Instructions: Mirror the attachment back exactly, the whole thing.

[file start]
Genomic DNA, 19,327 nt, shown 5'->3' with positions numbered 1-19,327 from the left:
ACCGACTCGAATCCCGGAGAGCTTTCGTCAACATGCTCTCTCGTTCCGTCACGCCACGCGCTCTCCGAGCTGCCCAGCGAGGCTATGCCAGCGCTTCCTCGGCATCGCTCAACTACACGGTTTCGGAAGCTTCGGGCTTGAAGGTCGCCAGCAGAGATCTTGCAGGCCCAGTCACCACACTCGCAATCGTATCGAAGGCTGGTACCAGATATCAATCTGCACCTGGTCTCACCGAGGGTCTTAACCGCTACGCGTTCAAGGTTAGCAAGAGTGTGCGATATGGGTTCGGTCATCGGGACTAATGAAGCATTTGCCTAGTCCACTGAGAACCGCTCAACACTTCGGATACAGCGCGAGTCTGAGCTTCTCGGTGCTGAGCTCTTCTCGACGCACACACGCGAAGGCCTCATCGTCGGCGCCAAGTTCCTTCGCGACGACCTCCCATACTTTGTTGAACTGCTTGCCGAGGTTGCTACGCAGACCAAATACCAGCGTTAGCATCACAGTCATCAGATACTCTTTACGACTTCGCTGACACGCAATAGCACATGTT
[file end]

Genomic DNA, 19,327 nt, shown 5'->3' with positions numbered 1-19,327 from the left:
ACCGACTCGAATCCCGGAGAGCTTTCGTCAACATGCTCTCTCGTTCCGTCACGCCACGCGCTCTCCGAGCTGCCCAGCGAGGCTATGCCAGCGCTTCCTCGGCATCGCTCAACTACACGGTTTCGGAAGCTTCGGGCTTGAAGGTCGCCAGCAGAGATCTTGCAGGCCCAGTCACCACACTCGCAATCGTATCGAAGGCTGGTACCAGATATCAATCTGCACCTGGTCTCACCGAGGGTCTTAACCGCTACGCGTTCAAGGTTAGCAAGAGTGTGCGATATGGGTTCGGTCATCGGGACTAATGAAGCATTTGCCTAGTCCACTGAGAACCGCTCAACACTTCGGATACAGCGCGAGTCTGAGCTTCTCGGTGCTGAGCTCTTCTCGACGCACACACGCGAAGGCCTCATCGTCGGCGCCAAGTTCCTTCGCGACGACCTCCCATACTTTGTTGAACTGCTTGCCGAGGTTGCTACGCAGACCAAATACCAGCGTTAGCATCACAGTCATCAGATACTCTTTACGACTTCGCTGACACGCAATAGCACATGTT